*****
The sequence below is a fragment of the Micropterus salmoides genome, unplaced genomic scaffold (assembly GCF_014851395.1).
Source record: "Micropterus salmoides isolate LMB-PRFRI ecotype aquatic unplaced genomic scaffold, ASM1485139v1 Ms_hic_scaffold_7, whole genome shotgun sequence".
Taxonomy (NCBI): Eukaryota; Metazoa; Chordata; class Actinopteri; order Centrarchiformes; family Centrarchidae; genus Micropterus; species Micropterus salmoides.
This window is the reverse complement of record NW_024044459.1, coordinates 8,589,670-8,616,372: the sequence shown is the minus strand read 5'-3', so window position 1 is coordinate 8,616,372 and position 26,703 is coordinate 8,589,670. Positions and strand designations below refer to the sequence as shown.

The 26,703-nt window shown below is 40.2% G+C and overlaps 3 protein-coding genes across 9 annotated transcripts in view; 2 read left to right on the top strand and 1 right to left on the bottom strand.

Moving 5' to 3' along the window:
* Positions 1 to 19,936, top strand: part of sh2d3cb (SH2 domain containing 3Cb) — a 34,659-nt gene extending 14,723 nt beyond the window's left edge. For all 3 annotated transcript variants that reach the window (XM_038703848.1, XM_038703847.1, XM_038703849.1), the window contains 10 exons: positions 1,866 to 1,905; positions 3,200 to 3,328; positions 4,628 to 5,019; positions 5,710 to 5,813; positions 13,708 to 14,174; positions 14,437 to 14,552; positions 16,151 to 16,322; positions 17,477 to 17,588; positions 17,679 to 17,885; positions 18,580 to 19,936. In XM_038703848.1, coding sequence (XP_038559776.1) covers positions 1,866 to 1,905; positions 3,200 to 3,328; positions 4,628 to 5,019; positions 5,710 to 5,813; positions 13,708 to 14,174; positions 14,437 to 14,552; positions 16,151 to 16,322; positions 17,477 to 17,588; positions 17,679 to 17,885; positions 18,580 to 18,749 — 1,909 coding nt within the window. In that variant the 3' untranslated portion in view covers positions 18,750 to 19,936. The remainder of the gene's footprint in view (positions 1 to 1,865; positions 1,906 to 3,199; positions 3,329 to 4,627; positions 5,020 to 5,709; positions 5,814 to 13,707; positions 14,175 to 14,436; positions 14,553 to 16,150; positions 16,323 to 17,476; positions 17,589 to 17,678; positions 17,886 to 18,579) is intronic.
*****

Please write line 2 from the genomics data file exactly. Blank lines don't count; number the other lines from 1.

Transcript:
Source record: "Micropterus salmoides isolate LMB-PRFRI ecotype aquatic unplaced genomic scaffold, ASM1485139v1 Ms_hic_scaffold_7, whole genome shotgun sequence".